Taillon, the former second overall pick, missed a large portion of his development in 2014 and 2015 while recovering from Tommy John surgery and also a hernia procedure. He’s a power arm that has shown impeccable control this season. In 61.2 innings at Triple-A Indianapolis, he struck out 61 and walked six. Taillon has a workhorse-like frame at 6’5”, 240, so he has a high arm slot and a lot of drive from his stocky lower half. His command has also been outstanding at the minor league level, posting low BABIPs and reasonable home run rates. He’s a good one.

Like most young arms, he’ll probably overthrow a little here in this first start and could be uncharacteristically erratic. The margin for error isn’t very high against Noah Syndergaard, who would have a legitimate shot at the Cy Young if not for Clayton Kershaw. Syndergaard has a 1.91/1.78/2.03 pitcher slash with a 9/1 K/BB ratio in 70.2 innings. He’s struck out 32.9 percent of opposing batters. He’s improved everything from his rookie season and has learned how to sequence. All of his numbers, ground ball rate, swinging strike rate, chase rate, zone-contact rate, walk rate, home run rate, etc, etc. have improved from last season.

The value side is the Mets here. Taillon is a more polished product than Julio Urias was last week against the Mets and I don’t really like laying -135 on the road, but it wouldn’t surprise me if Taillon struggles. I think the better value is the first five under because I think both guys can have a lot of success. Taillon may run into trouble the third time through and the Pirates bullpen is awful, so I’d be wary of the full game.


Miami at Minnesota (-110); Total: 9

I agree with the line move that we’ve seen at several books to make Minnesota a favorite here, even though I am one of a handful of supporters on the Wei-Yin Chen bandwagon. Ricky Nolasco was really strong against Tampa Bay last time out, which is what we anticipated because there were a lot of signs of positive regression in his stat line.

Nolasco has a 4.93 ERA with a 3.67 FIP and a 3.80 xFIP. His 3.71 SIERA is the best he’s had since 2013. His K/BB ratio is the best it has been in his career. Maybe this isn’t sustainable, but for now, we’re looking at a guy that should see some positive growth in that 59.1 percent strand rate. Nolasco has a .229/.264/.458 slash with the bases empty and a .320/.353/.467 slash with men on. He’s had to contend with a .392 BABIP against with men on and a .408 BABIP with RISP. There should be some normalization in those numbers soon.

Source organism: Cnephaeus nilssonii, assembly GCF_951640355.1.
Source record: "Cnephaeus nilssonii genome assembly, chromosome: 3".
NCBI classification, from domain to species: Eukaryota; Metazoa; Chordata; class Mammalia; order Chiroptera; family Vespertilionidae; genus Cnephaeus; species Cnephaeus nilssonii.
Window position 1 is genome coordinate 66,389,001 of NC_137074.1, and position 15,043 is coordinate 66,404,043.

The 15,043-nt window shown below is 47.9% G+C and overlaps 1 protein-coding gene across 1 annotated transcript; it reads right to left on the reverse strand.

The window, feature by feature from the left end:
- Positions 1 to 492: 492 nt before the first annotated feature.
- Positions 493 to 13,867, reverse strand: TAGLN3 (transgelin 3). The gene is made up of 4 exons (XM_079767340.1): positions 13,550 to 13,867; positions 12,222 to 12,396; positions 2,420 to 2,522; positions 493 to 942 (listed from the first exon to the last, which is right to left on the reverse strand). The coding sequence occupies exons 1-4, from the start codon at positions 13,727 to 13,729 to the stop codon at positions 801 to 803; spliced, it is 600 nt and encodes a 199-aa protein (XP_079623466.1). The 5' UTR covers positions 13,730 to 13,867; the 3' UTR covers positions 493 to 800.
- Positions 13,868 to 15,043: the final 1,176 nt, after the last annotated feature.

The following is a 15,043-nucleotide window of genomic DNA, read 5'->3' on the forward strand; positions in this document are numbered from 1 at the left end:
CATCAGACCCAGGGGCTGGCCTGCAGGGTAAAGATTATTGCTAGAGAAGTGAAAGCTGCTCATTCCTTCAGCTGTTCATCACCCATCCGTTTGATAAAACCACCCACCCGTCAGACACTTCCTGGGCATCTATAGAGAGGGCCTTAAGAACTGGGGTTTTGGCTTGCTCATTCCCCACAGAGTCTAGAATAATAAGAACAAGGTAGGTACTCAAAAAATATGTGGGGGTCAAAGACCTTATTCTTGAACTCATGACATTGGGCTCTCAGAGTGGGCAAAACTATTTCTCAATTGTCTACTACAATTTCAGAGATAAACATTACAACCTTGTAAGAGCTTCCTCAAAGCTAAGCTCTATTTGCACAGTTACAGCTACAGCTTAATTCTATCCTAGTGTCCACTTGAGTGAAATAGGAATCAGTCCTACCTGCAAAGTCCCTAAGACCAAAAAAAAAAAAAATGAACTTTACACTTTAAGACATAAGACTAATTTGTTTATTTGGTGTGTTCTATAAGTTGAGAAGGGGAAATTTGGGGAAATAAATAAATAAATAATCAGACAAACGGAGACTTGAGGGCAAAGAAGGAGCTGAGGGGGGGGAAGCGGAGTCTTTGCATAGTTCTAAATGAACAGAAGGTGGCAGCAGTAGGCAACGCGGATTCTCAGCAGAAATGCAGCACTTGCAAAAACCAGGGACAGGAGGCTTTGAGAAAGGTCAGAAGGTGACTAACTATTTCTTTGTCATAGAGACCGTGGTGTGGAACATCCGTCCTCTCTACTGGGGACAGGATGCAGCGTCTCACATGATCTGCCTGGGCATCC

Wei-Yin Chen’s last two starts have been solid. He hasn’t really killed the Marlins in any start this year, but he has a 4.25 ERA with a 3.81 FIP and a 4.01 xFIP. All of his BABIP regression came in the span of two starts, with one hit allowed over 15 balls in play in his last start and two hits allowed over 13 balls in play in his previous start. The Twins are a tough team to gauge, but I would give them the nod over the Marlins here in this one.


Cleveland (-110) at Seattle; Total: 7.5

The Indians have had a lot of trouble with Taijuan Walker in his career, but this number is at least 10 to 15 cents too low. In Walker’s last start, he was a +135 dog to the Texas Rangers on the road against Yu Darvish making just his third start back from Tommy John surgery. In this one, Walker goes up against Carlos Carrasco, who looked a little rusty in his return from a Grade-2 hamstring strain.

Walker has faced the Indians three times in his career. In 20 innings, he has allowed one earned run on 13 hits with 20 strikeouts and two walks. He was dominant against them in Cleveland earlier this season. But, we were on the Rangers last week, despite that lofty price, because Walker has not been himself over his last five starts. Since leaving his May 6 start against Houston with a neck problem, Walker has posted a 6.26 ERA with a 7.14 FIP and a 5.01 xFIP over 27.1 innings of work. He’s struck out 23, but he’s walked 12. His command is gone with nine home runs allowed in that span. He hasn’t been facing great lineups either. He’s faced Texas, Minnesota, Oakland, Baltimore, and Tampa Bay. He’s given up at least four runs in all five starts.

He’s coming off of his worst start of the bunch. I think this number is off. Carrasco did struggle in his return against Kansas City, allowing three runs on nine hits in five innings, but that was to be expected. Lefties only hit .214/.269/.370 against him last season after hitting .192/.255/.261 the season before. This is a decent matchup for him and the Indians won’t get a better chance to break the trend against Walker. I do like the Indians tonight.


Boston at San Francisco (-115); Total: 6.5

Lots of talent will be on display in this late game between the Red Sox and the Giants. There has been a move on David Price here, which is no surprise. For the third time this week, I will point out how much the Giants have struggled without Hunter Pence in the middle of that lineup. He’s also a solid defender in right field. The Giants were 50-60 without Pence last season and they are just 5-5 without him this season.

David Price shows some really strong signs of positive regression and he’s been fulfilling that statistical prophecy of late. Some sequencing luck hurt Price early on, which is why he has a 4.88 ERA with a 3.34 FIP and a 3.37 xFIP. He’s made some mechanical changes and has worked at least 6.1 innings with three or fewer runs allowed in each of his last five starts. The Giants offense isn’t what it was last season, as some guys have failed to follow up career years. Buster Posey’s workload has also been closely monitored.

The Red Sox will get a look at Madison Bumgarner tonight. He’s been phenomenal this year with a 1.91 ERA, a 2.76 FIP, and a 3.39 xFIP. You see those numbers and think regression, but two earned over eight innings is a 2.25 ERA, so that, technically, would be “regression” with numbers like this. Bumgarner’s experiencing the highest K% of his career. His high strand rate of 83.3 percent will come down throughout the year, though it may not happen with the Red Sox in town because they don’t see him much.

I’m avoiding this one. The under, of course, has value in a late game at AT&T Park with two elite left-handers, but I don’t see enough reason to go against Bumgarner to take Boston as a short dog.